As Virus Spreads to U.S., Tekmira CEO Answers Ebola Questions

Xconomy Seattle — 

Two weeks after Tekmira Pharmaceuticals (NASDAQ: TKMR) announced that its experimental drug was being used to treat Ebola patients, CEO Mark Murray said today that developing the drug has been like swimming in “shark infested waters” but gave no updates about the patients or about future use of the drug.

It was the first of two planned appearances by Murray today at a biotech investor conference in San Francisco. He is also scheduled to give a presentation at 4 p.m. local time.

Tekmira revealed September 22 that U.S. and Canadian authorities gave it emergency clearance to use its experimental drug, TKM-Ebola, in the growing health crisis. The Vancouver, BC-based company said at the time that “a number of patients” had been treated, including Richard Sacra, an American infected in Liberia and treated in Nebraska.

It was reported by Xconomy and other media outlets yesterday and today that two people in the U.S., including the first case diagnosed on American soil, have subsequently been treated with a different drug, made by North Carolina biotech Chimerix.

Based on that information, perhaps, Tekmira shares have fallen sharply today, down 5.25 percent to $22.74. Before today’s drop, however, the company’s stock price has benefitted greatly from the recent outbreak. It went from $8.98 a share in July to a high of $29.53 last week.

Mark Murray, CEO of Tekmira Pharmaceuticals

Mark Murray, CEO of Tekmira Pharmaceuticals

Murray said nothing today about the U.S. Ebola cases, or any other specific case. He kept his comments general, describing briefly how Tekmira’s TKM-Ebola drug works, its sources of funding, and his views of the crisis and the response to it.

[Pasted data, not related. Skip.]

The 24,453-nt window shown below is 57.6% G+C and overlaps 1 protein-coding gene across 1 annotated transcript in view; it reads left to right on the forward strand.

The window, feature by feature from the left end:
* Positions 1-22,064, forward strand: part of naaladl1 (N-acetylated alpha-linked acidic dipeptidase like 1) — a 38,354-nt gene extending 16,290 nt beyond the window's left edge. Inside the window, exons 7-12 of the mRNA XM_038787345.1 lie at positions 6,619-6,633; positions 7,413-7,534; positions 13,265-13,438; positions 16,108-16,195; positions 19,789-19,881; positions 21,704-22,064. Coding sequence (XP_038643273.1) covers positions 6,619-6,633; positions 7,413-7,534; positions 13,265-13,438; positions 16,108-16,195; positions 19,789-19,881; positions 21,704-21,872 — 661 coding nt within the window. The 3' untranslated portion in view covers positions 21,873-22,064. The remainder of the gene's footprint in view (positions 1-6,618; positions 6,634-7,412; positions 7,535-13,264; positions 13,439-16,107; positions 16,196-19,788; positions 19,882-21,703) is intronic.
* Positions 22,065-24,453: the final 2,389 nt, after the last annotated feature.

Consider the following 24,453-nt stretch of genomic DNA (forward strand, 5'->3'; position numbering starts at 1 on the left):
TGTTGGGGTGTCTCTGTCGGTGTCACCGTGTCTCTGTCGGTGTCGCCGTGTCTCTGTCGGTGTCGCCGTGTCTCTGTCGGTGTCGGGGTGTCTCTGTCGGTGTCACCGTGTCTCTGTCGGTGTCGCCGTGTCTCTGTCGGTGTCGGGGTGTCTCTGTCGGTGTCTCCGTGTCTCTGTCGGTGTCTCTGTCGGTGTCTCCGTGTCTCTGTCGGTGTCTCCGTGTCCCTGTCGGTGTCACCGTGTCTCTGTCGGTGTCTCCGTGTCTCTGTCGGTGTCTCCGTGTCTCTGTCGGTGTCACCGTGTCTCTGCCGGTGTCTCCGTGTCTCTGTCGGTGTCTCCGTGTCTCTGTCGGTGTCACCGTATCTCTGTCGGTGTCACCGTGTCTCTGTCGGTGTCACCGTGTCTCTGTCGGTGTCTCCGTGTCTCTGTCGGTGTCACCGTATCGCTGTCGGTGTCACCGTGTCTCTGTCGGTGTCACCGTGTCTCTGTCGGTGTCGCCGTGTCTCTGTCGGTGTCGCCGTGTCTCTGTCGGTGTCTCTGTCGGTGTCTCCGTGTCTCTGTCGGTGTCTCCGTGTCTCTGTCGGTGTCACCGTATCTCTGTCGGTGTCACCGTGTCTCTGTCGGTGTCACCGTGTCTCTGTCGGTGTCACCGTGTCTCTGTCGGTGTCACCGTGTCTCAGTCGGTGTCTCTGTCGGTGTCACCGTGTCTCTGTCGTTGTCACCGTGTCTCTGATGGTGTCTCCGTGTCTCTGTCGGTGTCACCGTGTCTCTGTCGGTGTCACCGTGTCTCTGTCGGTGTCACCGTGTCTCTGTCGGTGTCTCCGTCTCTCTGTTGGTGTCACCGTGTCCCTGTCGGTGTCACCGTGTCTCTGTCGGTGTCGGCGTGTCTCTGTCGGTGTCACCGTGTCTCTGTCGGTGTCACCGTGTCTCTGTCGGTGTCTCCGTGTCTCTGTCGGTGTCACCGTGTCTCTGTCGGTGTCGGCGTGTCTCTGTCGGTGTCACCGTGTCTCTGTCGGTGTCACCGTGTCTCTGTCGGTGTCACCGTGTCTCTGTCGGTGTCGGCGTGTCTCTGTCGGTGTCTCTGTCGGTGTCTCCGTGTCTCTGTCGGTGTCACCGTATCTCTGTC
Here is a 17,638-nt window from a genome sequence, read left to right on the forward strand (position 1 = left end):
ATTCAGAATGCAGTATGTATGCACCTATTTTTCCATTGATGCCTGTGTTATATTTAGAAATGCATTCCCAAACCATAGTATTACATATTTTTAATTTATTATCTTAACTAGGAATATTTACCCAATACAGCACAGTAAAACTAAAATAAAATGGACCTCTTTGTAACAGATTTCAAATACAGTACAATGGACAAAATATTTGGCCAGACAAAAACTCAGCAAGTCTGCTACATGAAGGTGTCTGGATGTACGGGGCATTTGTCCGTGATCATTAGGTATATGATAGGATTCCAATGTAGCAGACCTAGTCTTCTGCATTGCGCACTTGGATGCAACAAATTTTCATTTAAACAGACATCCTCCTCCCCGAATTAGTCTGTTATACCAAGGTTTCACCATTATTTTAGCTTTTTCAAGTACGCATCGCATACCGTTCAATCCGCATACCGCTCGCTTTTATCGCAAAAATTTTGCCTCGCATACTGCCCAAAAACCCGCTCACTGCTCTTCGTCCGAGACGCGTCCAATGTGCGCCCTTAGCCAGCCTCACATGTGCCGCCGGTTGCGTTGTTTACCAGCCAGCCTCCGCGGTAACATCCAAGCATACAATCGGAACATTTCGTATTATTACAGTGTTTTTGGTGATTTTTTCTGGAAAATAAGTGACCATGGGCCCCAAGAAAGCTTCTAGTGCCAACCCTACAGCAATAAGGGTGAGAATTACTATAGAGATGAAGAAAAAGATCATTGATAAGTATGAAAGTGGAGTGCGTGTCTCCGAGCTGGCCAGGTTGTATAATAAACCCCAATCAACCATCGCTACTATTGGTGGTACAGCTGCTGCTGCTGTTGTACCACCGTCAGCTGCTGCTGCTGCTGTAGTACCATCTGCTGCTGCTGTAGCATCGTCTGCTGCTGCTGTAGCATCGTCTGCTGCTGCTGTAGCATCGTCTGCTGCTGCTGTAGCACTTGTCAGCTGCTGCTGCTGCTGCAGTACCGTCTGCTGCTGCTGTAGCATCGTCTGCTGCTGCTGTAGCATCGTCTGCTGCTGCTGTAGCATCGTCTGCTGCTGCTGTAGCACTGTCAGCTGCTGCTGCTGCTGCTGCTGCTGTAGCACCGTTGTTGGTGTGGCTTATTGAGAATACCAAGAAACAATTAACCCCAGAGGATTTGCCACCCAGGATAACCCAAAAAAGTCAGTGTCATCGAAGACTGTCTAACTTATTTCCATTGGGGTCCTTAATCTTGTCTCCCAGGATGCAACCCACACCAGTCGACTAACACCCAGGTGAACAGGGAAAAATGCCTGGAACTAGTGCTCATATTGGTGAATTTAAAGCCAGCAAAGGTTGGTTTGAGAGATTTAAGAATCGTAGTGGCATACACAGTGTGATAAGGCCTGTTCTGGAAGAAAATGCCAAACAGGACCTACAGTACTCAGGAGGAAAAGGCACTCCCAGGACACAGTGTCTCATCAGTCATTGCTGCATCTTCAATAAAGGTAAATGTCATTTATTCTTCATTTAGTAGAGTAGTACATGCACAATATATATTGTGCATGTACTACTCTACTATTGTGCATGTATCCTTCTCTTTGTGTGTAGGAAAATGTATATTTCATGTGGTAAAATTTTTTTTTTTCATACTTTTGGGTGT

He praised the FDA as “wanting to move the ball forward.” When asked about the medical response to the outbreak, which began early this year, he said, “I think people believed they were ready until it actually happened, and then they weren’t ready.” There have been many therapeutic agents and vaccines in early development, he said, but they weren’t prioritized and “fell off the table.”

Tekmira has also joined an international consortium funded by the U.K.’s Wellcome Trust to set up Ebola clinical trials in West Africa. But Murray didn’t sound optimistic about making those trials happen, let alone gaining valuable information from them.

“Most of the medical infrastructure there is now really on its heels,” he said. To do a study that produces data “recognizable” by the company and regulators would be challenging. “It has to be controlled in some fashion, while addressing ethical and practical considerations. It would be very difficult,” he said.

The company’s Ebola program has been fully funded by the U.S. Department of Defense. That includes work to make the drug into a powder that doesn’t need refrigeration and to build the capacity to manufacture it in commercial quantities. Those techniques, however, can be re-used in Tekmira’s other drug programs, which include treatments for cancer and hepatitis B.

Murray made his “shark infested waters” comment when describing the task of navigating between government agencies, which have different culture and organizational priorities than a small fast-moving biotech, and his investors, who are skeptical of the value of developing a drug for a disease that affects people in poor countries.

Murray was on stage at the BIO Investor conference in San Francisco, an annual two-day biotech meeting in San Francisco that many private and small public biotechs use to get their message across to potential investors. He was interviewed by an official from the Biotechnology Industry Organization trade group, the show’s sponsor. He did not take questions after the talk.

Tekmira officials did not respond to questions via email in time for publication.